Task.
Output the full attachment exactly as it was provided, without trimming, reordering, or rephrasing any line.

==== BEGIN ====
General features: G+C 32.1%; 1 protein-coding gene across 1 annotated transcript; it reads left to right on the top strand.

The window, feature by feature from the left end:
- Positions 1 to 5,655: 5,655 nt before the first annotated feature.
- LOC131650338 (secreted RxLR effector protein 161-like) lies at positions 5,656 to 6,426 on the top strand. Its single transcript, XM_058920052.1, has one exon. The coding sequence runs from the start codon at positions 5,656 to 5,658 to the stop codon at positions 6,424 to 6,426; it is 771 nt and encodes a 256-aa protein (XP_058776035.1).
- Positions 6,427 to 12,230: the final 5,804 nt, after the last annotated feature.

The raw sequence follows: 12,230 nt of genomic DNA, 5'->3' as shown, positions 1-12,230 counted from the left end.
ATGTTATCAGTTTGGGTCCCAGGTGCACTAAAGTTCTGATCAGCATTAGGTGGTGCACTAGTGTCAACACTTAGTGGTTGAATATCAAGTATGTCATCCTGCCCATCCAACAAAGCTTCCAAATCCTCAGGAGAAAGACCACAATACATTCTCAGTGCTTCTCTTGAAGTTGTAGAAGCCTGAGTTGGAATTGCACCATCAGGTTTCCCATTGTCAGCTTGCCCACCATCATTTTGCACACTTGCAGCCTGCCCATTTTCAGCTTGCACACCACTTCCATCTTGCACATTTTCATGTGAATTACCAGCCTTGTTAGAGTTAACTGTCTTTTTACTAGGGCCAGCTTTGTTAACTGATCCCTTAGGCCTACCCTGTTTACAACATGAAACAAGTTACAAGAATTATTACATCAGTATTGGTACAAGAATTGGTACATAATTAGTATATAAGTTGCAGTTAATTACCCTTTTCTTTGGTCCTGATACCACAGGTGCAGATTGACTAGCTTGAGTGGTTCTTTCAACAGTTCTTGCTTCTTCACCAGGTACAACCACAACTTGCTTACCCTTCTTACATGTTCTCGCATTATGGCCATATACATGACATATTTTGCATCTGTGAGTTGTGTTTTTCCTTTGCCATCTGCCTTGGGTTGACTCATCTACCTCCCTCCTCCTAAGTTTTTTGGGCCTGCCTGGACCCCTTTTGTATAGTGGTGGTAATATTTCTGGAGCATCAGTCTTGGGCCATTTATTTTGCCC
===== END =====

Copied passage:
General features: G+C 32.1%; 1 protein-coding gene across 1 annotated transcript; it reads left to right on the top strand.

The window, feature by feature from the left end:
- Positions 1 to 5,655: 5,655 nt before the first annotated feature.
- LOC131650338 (secreted RxLR effector protein 161-like) lies at positions 5,656 to 6,426 on the top strand. Its single transcript, XM_058920052.1, has one exon. The coding sequence runs from the start codon at positions 5,656 to 5,658 to the stop codon at positions 6,424 to 6,426; it is 771 nt and encodes a 256-aa protein (XP_058776035.1).
- Positions 6,427 to 12,230: the final 5,804 nt, after the last annotated feature.

The raw sequence follows: 12,230 nt of genomic DNA, 5'->3' as shown, positions 1-12,230 counted from the left end.
ATGTTATCAGTTTGGGTCCCAGGTGCACTAAAGTTCTGATCAGCATTAGGTGGTGCACTAGTGTCAACACTTAGTGGTTGAATATCAAGTATGTCATCCTGCCCATCCAACAAAGCTTCCAAATCCTCAGGAGAAAGACCACAATACATTCTCAGTGCTTCTCTTGAAGTTGTAGAAGCCTGAGTTGGAATTGCACCATCAGGTTTCCCATTGTCAGCTTGCCCACCATCATTTTGCACACTTGCAGCCTGCCCATTTTCAGCTTGCACACCACTTCCATCTTGCACATTTTCATGTGAATTACCAGCCTTGTTAGAGTTAACTGTCTTTTTACTAGGGCCAGCTTTGTTAACTGATCCCTTAGGCCTACCCTGTTTACAACATGAAACAAGTTACAAGAATTATTACATCAGTATTGGTACAAGAATTGGTACATAATTAGTATATAAGTTGCAGTTAATTACCCTTTTCTTTGGTCCTGATACCACAGGTGCAGATTGACTAGCTTGAGTGGTTCTTTCAACAGTTCTTGCTTCTTCACCAGGTACAACCACAACTTGCTTACCCTTCTTACATGTTCTCGCATTATGGCCATATACATGACATATTTTGCATCTGTGAGTTGTGTTTTTCCTTTGCCATCTGCCTTGGGTTGACTCATCTACCTCCCTCCTCCTAAGTTTTTTGGGCCTGCCTGGACCCCTTTTGTATAGTGGTGGTAATATTTCTGGAGCATCAGTCTTGGGCCATTTATTTTGCCC